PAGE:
Determination Of Foot-And-Mouth Disease Virus Seroprevalence In Kenya Using The Liquid Phase Blocking And Nonstructural Protein Elisa Tests
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Foot and mouth disease, a trans-boundary animal disease of major economic importance, is endemic in Kenya. Even with this fact, there is limited data to comprehensively show the prevalence and serotype distribution of FMD. The aim of this study was to determine the prevalence of antibodies against foot-and- mouth disease virus in Kenya using NSP and LPB Elisa, to determine the foot and mouth disease virus serotype distribution in the country using the antibody prevalence, to determine the prevalence of FMD in disaggregated units (age and sex) and to estimate the proportion of FMD vaccination cover in the country. The study utilized sera samples available at FMD laboratory in Embakasi including Somali ecosystem rinderpest coordination and eradication unit project collected in the year 2010. The serum samples were randomly selected except in counties that had less number of samples, in which case, all the sera were considered for analysis. The samples (both porcine and bovine) were screened using commercial non-structural protein antibody Elisa kit with the positive samples subjected to liquid phase blocking Elisa test. The serology results were extrapolated in order to determine FMD seroprevalence along the various trade routes, borderlands, proposed disease free zones, national parks and games reserves in addition to pastoral and non-pastoral areas. The national prevalence of FMD in bovine species was 52.5% while that of porcine species was 54.4%. The reported vaccination cover was low at 14.1%. Using chi-square statistical test, there was significant association between seropositivity and age groups (p=0.002) and vaccination status (p=0.048) but no association with sex (p=0.063). All the five serotypes SAT 1, SAT 2, type O, A and C were found to have circulated in the country with serotype SAT 1 being the most prevalent (50.9%) serotype. A high number of animals were exposed to between two (11.9%) and three (11%) serotypes. The Kenya/Uganda borderland had the highest exposure to FMD with 95% prevalence while the Lokichogio/South Sudan/Lodwar-Pokot-Tranzoia- Uasin Gishu-Nakuru-Nairobi stock route in the Northern corridor had high prevalence of 80.5%. FMD viral prevalence was higher in non-pastoral areas at 58.6% as compared to pastoral areas that had 53%. Therefore, there is need to employ adequate and effective FMD control measures in line with progressive control pathway.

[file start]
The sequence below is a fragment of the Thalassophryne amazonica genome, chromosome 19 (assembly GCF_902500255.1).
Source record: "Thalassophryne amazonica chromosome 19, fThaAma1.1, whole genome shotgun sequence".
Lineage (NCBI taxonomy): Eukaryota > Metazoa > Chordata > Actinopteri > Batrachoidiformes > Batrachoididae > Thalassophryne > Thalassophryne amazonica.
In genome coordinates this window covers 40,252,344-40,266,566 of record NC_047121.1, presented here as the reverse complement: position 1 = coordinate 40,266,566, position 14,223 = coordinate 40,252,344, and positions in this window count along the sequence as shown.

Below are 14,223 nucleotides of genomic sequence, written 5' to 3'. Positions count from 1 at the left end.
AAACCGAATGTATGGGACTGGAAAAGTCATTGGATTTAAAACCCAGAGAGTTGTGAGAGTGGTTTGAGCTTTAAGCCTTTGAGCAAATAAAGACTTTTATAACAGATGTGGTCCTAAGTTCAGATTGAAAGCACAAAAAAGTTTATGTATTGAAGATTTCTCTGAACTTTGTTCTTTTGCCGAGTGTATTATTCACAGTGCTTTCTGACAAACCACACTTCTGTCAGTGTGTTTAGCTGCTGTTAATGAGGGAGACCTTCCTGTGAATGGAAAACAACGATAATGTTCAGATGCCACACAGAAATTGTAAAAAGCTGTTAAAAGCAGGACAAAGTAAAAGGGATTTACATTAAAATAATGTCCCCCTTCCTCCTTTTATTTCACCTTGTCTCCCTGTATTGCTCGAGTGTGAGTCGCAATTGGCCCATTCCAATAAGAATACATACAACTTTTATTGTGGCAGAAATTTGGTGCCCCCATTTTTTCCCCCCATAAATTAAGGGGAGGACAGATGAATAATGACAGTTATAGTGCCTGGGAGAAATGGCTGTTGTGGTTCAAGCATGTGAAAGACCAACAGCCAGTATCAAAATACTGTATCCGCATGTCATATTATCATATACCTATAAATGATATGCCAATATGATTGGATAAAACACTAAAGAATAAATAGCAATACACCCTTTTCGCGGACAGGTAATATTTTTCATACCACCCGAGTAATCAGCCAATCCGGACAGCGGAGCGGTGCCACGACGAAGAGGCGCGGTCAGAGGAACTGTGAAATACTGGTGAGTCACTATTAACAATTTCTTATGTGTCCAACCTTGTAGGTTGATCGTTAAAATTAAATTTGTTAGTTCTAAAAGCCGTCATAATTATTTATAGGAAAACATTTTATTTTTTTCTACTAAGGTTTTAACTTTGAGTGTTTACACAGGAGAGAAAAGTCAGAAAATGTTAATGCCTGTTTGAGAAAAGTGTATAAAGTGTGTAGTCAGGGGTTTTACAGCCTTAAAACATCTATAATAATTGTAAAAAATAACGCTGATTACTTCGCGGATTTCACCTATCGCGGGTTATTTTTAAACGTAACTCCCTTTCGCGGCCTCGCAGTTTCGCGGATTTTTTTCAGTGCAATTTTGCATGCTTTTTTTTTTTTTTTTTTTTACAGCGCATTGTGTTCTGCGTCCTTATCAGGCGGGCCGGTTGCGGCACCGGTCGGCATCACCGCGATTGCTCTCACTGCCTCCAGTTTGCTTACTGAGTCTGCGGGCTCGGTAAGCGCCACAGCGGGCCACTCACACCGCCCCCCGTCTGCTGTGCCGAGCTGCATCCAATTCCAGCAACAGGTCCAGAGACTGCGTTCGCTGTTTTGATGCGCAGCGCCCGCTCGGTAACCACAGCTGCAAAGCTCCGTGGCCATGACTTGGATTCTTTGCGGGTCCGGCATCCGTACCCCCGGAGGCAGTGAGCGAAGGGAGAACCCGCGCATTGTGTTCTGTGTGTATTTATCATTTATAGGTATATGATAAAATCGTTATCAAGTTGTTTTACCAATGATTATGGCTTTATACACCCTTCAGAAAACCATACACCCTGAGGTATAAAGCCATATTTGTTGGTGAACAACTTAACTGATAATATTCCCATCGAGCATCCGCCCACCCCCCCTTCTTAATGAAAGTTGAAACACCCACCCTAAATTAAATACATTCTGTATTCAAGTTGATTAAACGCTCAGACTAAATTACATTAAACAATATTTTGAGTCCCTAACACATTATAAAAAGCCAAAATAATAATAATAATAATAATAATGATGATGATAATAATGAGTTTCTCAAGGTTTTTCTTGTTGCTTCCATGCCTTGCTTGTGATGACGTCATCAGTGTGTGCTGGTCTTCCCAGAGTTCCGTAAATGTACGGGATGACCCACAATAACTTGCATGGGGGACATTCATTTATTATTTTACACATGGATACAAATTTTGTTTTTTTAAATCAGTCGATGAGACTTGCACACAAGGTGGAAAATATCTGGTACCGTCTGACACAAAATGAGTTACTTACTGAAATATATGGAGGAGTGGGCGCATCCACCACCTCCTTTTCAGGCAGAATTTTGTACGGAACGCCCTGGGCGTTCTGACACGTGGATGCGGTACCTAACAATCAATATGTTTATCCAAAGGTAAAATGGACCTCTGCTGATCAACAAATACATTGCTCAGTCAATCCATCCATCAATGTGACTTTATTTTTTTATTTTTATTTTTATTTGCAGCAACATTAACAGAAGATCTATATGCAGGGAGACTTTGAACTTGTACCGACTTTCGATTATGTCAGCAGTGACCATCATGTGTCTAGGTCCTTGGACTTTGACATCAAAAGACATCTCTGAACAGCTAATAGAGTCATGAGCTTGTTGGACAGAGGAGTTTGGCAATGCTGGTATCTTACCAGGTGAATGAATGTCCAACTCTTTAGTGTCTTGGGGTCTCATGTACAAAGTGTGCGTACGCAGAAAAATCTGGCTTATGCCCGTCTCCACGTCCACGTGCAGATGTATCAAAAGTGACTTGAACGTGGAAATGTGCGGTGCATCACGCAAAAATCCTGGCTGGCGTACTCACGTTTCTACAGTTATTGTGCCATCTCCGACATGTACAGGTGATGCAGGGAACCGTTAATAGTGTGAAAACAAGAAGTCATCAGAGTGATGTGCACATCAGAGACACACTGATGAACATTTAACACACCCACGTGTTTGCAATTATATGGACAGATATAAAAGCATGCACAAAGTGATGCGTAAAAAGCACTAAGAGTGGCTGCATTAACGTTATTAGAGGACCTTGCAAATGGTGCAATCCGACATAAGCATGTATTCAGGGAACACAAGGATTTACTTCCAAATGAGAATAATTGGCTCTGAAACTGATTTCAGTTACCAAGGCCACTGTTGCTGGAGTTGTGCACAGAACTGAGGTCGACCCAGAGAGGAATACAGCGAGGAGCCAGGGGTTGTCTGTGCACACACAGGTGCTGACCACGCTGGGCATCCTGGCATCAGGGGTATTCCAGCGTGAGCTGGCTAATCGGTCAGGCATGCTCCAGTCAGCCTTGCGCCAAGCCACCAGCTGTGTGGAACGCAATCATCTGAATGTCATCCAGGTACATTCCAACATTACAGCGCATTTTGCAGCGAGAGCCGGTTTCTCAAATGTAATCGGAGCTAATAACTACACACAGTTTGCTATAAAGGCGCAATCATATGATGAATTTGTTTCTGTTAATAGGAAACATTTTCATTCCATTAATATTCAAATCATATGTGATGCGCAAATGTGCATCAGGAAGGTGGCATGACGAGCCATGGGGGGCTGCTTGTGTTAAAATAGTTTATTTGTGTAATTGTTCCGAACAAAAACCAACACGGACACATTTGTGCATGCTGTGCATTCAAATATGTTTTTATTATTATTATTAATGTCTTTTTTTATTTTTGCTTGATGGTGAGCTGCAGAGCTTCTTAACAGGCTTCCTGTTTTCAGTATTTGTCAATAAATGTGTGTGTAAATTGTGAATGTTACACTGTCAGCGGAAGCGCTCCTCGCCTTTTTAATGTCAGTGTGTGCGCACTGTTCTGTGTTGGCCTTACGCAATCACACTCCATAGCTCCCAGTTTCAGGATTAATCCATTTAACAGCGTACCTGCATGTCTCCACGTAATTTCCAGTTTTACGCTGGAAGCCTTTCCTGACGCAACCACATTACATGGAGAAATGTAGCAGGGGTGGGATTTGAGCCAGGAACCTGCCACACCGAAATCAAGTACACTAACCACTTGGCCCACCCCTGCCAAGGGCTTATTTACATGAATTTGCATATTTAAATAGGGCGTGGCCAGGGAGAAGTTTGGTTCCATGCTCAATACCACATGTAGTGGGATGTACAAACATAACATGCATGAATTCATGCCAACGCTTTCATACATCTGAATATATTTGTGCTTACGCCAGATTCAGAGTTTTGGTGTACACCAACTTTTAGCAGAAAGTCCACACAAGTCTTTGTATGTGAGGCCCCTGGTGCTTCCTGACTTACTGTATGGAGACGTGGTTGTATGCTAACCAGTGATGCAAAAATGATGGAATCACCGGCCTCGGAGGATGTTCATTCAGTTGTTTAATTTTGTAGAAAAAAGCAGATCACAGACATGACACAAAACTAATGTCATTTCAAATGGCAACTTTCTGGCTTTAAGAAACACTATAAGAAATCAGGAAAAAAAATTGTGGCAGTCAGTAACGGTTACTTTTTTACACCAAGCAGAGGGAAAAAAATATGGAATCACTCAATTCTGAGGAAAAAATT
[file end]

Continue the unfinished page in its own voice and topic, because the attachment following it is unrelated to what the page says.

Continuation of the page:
CitationMaster Of Science In Applied Microbiology
University of NairobiDepartment Of Veterinary Pathology, Microbiology & Parasitology